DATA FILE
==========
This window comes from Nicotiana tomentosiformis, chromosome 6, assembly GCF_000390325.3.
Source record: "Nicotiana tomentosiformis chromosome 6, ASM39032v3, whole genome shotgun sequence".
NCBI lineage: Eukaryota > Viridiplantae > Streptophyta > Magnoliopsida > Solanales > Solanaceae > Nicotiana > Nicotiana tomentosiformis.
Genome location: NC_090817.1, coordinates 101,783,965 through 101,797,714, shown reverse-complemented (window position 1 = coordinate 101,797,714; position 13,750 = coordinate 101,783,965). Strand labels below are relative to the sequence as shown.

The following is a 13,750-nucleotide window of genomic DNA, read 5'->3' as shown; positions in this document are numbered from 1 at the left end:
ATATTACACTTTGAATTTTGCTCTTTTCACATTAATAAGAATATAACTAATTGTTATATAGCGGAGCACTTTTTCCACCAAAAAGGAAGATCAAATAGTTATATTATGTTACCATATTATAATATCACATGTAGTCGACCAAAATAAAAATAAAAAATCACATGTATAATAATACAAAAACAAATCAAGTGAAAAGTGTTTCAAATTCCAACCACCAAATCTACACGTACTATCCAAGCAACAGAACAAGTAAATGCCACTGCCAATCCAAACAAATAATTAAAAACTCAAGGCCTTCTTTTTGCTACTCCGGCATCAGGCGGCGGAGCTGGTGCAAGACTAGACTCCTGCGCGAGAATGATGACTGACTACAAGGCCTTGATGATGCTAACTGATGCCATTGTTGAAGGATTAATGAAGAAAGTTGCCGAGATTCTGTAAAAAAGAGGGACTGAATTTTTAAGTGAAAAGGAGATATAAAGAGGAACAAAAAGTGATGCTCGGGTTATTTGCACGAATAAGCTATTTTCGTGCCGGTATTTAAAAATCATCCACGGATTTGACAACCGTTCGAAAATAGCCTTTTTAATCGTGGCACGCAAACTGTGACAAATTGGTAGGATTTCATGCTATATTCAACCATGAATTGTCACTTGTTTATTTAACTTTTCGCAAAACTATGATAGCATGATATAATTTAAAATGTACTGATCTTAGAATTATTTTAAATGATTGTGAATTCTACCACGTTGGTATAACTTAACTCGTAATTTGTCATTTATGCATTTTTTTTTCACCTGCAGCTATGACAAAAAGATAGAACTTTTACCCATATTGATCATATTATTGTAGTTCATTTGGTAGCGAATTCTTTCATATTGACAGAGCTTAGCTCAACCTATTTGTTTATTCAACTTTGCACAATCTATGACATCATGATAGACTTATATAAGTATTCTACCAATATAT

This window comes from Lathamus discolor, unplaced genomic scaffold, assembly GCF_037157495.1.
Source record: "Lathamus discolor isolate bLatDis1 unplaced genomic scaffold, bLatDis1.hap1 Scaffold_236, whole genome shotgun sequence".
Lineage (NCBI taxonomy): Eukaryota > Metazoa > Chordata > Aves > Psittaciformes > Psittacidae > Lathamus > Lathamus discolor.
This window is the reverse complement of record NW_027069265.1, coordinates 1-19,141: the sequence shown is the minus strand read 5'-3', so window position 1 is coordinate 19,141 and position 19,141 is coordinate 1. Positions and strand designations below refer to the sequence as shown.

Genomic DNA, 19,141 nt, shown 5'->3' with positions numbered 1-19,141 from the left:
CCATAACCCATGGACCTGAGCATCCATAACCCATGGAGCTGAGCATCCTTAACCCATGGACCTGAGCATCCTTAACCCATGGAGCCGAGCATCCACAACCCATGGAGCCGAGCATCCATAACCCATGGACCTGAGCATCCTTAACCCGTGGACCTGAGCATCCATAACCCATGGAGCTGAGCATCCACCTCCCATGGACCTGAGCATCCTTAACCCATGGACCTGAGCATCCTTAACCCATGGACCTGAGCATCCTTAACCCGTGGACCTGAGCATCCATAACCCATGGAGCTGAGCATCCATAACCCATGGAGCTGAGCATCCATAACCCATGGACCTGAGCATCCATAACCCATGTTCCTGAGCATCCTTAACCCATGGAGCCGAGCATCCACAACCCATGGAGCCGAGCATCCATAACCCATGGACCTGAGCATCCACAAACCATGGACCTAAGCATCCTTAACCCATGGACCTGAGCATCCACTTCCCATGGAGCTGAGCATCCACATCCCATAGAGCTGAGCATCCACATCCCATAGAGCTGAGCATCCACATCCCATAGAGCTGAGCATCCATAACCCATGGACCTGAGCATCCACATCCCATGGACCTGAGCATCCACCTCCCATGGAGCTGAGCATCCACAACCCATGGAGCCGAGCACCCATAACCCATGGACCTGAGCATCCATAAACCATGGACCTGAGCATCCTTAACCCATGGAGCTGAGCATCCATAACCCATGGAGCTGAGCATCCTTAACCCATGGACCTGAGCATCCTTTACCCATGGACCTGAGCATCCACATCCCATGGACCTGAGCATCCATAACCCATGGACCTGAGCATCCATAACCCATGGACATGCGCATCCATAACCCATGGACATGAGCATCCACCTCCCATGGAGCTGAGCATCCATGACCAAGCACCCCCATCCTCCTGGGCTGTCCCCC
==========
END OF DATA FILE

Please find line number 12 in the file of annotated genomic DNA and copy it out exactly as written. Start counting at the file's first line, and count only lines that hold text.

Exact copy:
CCATAACCCATGGACCTGAGCATCCATAACCCATGGAGCTGAGCATCCTTAACCCATGGACCTGAGCATCCTTAACCCATGGAGCCGAGCATCCACAACCCATGGAGCCGAGCATCCATAACCCATGGACCTGAGCATCCTTAACCCGTGGACCTGAGCATCCATAACCCATGGAGCTGAGCATCCACCTCCCATGGACCTGAGCATCCTTAACCCATGGACCTGAGCATCCTTAACCCATGGACCTGAGCATCCTTAACCCGTGGACCTGAGCATCCATAACCCATGGAGCTGAGCATCCATAACCCATGGAGCTGAGCATCCATAACCCATGGACCTGAGCATCCATAACCCATGTTCCTGAGCATCCTTAACCCATGGAGCCGAGCATCCACAACCCATGGAGCCGAGCATCCATAACCCATGGACCTGAGCATCCACAAACCATGGACCTAAGCATCCTTAACCCATGGACCTGAGCATCCACTTCCCATGGAGCTGAGCATCCACATCCCATAGAGCTGAGCATCCACATCCCATAGAGCTGAGCATCCACATCCCATAGAGCTGAGCATCCATAACCCATGGACCTGAGCATCCACATCCCATGGACCTGAGCATCCACCTCCCATGGAGCTGAGCATCCACAACCCATGGAGCCGAGCACCCATAACCCATGGACCTGAGCATCCATAAACCATGGACCTGAGCATCCTTAACCCATGGAGCTGAGCATCCATAACCCATGGAGCTGAGCATCCTTAACCCATGGACCTGAGCATCCTTTACCCATGGACCTGAGCATCCACATCCCATGGACCTGAGCATCCATAACCCATGGACCTGAGCATCCATAACCCATGGACATGCGCATCCATAACCCATGGACATGAGCATCCACCTCCCATGGAGCTGAGCATCCATGACCAAGCACCCCCATCCTCCTGGGCTGTCCCCC